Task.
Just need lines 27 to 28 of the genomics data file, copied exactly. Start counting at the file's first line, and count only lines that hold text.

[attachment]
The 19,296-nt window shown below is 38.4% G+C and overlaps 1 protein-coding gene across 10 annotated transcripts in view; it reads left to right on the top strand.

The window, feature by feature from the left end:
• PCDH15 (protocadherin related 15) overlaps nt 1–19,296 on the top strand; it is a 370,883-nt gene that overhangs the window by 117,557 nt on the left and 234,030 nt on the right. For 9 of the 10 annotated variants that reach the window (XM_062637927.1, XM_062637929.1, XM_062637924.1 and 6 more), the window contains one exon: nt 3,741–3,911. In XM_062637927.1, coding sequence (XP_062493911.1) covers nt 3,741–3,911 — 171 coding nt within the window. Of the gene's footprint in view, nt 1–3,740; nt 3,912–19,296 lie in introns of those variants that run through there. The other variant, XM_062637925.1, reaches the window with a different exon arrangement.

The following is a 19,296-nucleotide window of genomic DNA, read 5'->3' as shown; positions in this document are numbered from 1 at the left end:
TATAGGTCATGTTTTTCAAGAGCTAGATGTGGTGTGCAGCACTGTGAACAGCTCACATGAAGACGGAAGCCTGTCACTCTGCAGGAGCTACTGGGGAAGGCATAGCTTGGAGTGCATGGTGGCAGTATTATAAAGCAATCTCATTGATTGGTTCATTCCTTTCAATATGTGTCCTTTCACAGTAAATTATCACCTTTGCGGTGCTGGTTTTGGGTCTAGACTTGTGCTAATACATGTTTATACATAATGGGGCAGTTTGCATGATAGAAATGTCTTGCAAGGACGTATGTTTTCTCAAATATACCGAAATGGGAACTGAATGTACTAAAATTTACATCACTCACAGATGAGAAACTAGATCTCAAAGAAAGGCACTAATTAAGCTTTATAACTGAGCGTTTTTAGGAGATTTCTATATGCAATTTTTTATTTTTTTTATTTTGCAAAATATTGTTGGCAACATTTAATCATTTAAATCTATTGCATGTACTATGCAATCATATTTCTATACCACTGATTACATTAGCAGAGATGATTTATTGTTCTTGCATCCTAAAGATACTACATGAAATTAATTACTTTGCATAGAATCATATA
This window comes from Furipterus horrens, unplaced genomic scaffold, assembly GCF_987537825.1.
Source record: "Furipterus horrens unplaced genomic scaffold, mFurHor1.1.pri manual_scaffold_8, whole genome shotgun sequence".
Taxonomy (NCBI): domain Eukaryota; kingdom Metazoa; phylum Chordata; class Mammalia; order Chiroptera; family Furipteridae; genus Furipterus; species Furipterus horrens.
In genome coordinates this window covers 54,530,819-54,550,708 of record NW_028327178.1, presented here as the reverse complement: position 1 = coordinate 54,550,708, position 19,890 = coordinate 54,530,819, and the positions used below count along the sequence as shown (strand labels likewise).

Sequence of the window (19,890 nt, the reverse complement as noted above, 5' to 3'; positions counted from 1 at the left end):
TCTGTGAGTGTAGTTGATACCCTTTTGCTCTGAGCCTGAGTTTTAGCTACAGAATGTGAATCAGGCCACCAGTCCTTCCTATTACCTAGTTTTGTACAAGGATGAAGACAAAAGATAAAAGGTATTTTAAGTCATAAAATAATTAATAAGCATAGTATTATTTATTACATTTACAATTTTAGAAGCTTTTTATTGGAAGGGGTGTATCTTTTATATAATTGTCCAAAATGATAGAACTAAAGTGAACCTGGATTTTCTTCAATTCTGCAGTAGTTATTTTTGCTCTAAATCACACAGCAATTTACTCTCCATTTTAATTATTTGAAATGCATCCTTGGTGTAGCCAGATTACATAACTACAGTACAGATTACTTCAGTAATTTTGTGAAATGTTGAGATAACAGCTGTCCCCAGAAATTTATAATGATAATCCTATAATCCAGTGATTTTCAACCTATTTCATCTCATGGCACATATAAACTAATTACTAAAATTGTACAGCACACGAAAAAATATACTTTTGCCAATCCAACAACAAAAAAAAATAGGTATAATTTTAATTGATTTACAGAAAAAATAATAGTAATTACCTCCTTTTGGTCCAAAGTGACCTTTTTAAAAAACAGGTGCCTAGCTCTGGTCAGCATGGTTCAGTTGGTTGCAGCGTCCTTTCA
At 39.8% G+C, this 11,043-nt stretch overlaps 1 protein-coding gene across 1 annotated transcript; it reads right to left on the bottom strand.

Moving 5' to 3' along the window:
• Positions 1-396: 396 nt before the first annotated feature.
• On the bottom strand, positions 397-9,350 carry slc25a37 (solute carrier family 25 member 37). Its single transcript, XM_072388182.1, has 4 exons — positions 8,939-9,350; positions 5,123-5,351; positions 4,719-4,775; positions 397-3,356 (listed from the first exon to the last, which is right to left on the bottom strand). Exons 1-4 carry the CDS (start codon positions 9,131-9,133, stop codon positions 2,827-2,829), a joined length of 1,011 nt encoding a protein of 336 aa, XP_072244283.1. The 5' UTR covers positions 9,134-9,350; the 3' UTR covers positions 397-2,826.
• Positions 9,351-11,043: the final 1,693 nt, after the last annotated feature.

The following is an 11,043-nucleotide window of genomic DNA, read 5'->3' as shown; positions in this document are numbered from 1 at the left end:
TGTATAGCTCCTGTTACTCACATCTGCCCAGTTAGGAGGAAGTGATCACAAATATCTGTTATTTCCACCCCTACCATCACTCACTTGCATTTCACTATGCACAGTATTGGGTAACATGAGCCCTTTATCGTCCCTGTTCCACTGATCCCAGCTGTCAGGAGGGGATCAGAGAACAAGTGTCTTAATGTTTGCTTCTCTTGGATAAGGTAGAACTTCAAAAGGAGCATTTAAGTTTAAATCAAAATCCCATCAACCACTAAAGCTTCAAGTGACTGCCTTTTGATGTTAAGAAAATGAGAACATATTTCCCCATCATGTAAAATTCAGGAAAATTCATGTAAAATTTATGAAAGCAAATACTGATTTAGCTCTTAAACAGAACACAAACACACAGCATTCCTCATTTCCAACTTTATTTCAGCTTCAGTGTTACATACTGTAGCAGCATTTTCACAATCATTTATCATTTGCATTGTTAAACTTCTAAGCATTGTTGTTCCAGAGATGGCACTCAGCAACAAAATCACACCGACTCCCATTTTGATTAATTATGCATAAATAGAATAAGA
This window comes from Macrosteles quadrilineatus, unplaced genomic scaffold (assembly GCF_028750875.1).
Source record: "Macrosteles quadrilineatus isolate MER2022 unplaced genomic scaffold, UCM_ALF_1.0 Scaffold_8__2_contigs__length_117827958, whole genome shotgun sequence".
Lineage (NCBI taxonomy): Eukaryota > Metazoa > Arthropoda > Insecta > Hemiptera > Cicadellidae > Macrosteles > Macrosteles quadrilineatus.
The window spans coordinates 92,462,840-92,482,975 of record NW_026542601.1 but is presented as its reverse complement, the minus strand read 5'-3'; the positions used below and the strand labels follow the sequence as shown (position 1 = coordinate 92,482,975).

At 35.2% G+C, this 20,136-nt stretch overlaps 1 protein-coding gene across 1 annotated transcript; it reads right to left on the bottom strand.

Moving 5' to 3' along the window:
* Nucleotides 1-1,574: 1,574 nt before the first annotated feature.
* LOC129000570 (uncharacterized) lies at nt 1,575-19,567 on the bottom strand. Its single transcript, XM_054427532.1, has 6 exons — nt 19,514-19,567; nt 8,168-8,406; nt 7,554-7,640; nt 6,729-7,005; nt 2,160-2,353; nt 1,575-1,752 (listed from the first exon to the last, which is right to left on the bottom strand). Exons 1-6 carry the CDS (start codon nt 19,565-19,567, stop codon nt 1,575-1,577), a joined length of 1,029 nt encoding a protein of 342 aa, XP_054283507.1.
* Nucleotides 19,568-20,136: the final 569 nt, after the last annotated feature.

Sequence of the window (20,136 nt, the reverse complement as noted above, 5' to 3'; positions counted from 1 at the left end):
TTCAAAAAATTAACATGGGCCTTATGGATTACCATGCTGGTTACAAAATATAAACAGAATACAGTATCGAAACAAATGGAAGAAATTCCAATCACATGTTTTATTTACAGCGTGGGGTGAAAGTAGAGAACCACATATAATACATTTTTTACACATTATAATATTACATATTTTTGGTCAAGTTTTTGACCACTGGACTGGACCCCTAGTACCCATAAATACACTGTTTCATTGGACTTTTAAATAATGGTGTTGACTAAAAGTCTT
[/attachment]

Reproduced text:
* Nucleotides 19,568-20,136: the final 569 nt, after the last annotated feature.

Sequence of the window (20,136 nt, the reverse complement as noted above, 5' to 3'; positions counted from 1 at the left end):